“The limits of our language outline the limits of our understanding. To refine our mathematical vocabulary is to better grasp in which ways electrochemical phenomena may open exciting pathways towards more sustainable practices, whether it be academic or industrial.”
Lourenço Côrte Vieira
MiEl Doctoral Candidate

About my academic career

About my thesis - Mathematical modelling of multistep reactions and flow cell simulation

My thesis project aims to tackle the field of computational electroorganic synthesis by developing multiphysics flow cell models on the continuum scale, from micrometer to centimetre, taking into account the main coupled effects of mass, momentum, energy, and charge transport in the process. Such models shall consider multistep homogeneous electrochemical reactions along with microfluidic effects.

In order to foster collaborations with the fellow doctoral candidates, as well as enabling experimental validation and accurate parameterisation, the models in question shall approach electrosynthesis in one-phase and two-phase, aqueous and non-aqueous conditions. The proper and final design of a flow cell will then be assessed with respect to its impact on key figures such as conversion and charge efficiency, and selectivity towards desired products. Lastly, the Design of Experiments (DoE) for system control experiments shall be performed in close collaboration with the other network partners.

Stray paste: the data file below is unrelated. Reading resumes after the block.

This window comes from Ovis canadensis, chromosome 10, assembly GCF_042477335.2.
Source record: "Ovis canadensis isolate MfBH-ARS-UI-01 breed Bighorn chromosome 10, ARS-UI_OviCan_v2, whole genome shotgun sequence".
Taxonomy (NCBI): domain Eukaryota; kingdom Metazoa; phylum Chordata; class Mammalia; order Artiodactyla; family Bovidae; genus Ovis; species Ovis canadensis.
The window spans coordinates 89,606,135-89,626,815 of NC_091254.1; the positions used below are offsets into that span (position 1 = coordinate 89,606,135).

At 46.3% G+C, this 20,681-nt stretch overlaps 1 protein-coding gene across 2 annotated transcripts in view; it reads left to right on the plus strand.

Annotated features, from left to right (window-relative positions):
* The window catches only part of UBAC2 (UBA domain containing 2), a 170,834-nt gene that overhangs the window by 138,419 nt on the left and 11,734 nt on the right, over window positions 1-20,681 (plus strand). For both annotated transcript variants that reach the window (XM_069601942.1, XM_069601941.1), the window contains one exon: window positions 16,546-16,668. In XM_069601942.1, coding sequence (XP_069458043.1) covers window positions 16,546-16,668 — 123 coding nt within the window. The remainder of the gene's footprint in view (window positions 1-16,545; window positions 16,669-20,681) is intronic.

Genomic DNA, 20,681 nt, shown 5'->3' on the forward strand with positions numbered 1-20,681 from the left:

Given the rising relevance of multiphysics’ simulations in improving reproducibility, scalability of processes and reducing the burden of tedious experimental optimization in the electrochemistry field, the mathematical models to be developed are expected to generate relevant data reflecting material properties (diffusivity, conductivity, permeability, solubility, ionic strength, etc.), as well as cell and system parameters (electrode size, current/voltage control for different considered chemistries, etc.). These shall lead to a better comprehension of the current advantages and constraints of electroorganic synthesis in flow.